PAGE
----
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Find employer resources such as the Drug-Free Workplace Toolkit, Employee Assistance Programs, and information on legal requirements.

Federal Drug-Free Workplace Online Supervisor Training Course

The new Federal Drug Free Workplace Online Supervisor Training Course is now available! This training can also be found at our training section, along with other trainings as they become available. This course was designed to provide information to federal agency supervisors on the goals of the DFWP; the supervisors’ role related to the DFWP; recognizing workplace problems relating to illicit drug use; understanding drug testing and the drug testing program and process; implementing appropriate protocols to address illicit drug-related workplace issues; and supporting federal employees in need of DFWP assistance.

Why a Drug-Free Workplace?

If you have legal requirements for a drug-free workplace policy and program and comply with those requirements, you will reduce the chances that your organization will experience legal issues. First, you will be meeting the requirements of the law. Second, you will be able to reduce drug-related accidents and the liability issues and lawsuits that can arise from such accidents.

In addition to meeting the legal requirements, consider putting in place a drug-free workplace policy and program that addresses the specific issues and needs in your workplace. Issues and needs can be identified by assessing your workplace. This approach increases the likelihood that you will achieve positive results in the form of reduced drug use and related problems.

Read the Model Plan for a Comprehensive Drug-Free Workplace Program.

Components of a Drug-Free Workplace

Drug-free workplace programs can help employers create safe, cost-effective, and healthy workplaces. Most successful drug-free workplace programs have five key components:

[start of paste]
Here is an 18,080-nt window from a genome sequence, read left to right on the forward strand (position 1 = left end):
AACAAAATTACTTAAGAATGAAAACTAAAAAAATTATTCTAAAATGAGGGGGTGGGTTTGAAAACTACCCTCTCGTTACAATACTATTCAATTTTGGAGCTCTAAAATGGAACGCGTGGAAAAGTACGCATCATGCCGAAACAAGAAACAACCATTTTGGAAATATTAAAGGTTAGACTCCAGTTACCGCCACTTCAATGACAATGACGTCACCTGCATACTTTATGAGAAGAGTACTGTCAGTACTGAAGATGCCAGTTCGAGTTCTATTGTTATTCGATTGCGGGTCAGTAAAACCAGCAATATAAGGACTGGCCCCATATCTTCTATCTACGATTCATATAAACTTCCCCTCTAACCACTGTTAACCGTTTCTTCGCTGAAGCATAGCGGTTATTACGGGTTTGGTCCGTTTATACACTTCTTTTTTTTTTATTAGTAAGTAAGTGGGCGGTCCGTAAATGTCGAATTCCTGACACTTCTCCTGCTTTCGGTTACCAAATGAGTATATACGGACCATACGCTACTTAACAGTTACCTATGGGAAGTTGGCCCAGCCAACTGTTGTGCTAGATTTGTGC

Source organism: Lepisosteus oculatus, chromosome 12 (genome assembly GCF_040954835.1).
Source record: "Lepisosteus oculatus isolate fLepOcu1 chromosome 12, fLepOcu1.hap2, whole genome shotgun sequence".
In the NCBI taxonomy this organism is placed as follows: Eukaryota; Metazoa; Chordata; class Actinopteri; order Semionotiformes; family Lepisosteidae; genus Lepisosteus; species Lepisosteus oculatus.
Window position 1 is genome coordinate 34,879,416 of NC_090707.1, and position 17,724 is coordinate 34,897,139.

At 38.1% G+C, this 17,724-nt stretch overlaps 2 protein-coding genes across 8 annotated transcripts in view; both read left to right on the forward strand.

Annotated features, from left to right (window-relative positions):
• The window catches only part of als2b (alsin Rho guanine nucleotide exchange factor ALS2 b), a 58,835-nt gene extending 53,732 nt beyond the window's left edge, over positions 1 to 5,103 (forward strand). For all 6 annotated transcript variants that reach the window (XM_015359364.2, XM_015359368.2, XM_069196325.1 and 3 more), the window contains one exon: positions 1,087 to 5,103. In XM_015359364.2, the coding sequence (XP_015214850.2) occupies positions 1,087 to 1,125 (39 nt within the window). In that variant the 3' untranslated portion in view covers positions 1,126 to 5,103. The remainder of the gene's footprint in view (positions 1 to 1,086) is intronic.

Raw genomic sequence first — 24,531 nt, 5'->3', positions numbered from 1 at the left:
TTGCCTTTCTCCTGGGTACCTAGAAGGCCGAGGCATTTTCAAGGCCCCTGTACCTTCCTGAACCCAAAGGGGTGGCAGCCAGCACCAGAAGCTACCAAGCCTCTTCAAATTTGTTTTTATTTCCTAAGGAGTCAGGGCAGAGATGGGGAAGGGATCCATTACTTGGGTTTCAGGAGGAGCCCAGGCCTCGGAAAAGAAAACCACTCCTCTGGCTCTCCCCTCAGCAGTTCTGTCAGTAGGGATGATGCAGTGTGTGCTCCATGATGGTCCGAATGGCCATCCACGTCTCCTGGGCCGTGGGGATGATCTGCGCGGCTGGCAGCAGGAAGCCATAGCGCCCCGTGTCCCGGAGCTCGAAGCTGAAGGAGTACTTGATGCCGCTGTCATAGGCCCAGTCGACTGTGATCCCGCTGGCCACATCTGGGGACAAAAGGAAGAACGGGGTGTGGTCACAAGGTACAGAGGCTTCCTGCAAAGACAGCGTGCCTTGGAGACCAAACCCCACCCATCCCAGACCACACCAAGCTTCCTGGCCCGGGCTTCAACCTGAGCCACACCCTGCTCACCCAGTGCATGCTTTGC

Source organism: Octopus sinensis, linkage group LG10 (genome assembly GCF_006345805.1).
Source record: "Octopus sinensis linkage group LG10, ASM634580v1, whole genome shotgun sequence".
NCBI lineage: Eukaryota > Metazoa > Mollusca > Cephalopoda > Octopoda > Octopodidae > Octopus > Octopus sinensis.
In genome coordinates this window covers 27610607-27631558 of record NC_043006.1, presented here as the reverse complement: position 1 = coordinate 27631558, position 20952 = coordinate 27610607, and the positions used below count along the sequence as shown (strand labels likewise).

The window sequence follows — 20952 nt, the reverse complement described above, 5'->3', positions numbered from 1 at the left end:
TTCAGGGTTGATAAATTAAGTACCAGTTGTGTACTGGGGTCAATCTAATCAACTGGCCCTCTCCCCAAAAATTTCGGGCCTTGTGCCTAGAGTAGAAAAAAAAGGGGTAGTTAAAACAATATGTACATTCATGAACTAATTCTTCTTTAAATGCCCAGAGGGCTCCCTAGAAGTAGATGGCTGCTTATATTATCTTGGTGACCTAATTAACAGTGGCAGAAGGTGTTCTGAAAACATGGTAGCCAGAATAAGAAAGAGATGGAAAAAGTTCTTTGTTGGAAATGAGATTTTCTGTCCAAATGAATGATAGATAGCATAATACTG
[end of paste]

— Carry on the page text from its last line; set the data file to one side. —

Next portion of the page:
• A written policy forms the foundation of your drug-free workplace program. At minimum, your policy should include the rationale for the policy, such as organizational goals and compliance with laws or regulations; expectations for compliance, including who, what, when, and where; assistance options to support employees in following the policy; and consequences for violating the policy.
  • Employee Education for employees at all levels to be prepared for the implementation of the drug-free workplace policy and program. Everyone in the organization needs information about the problems associated with substance misuse. Be sure to provide education and training that reinforces healthy attitudes and behaviors and deepens awareness on how substance misuse can affect employee health and employment.
  • Supervisor Training can help maximize the effectiveness of your drug-free workplace policy and program. Supervisors should be well-informed about the policy and program and be aware of legally sensitive areas. They must also be trained on how to document potential problems in a fair and systematic manner, honor confidentiality, and refer employees to appropriate services. Supervisors may also need training on how to help employees reintegrate into the workplace after receiving services.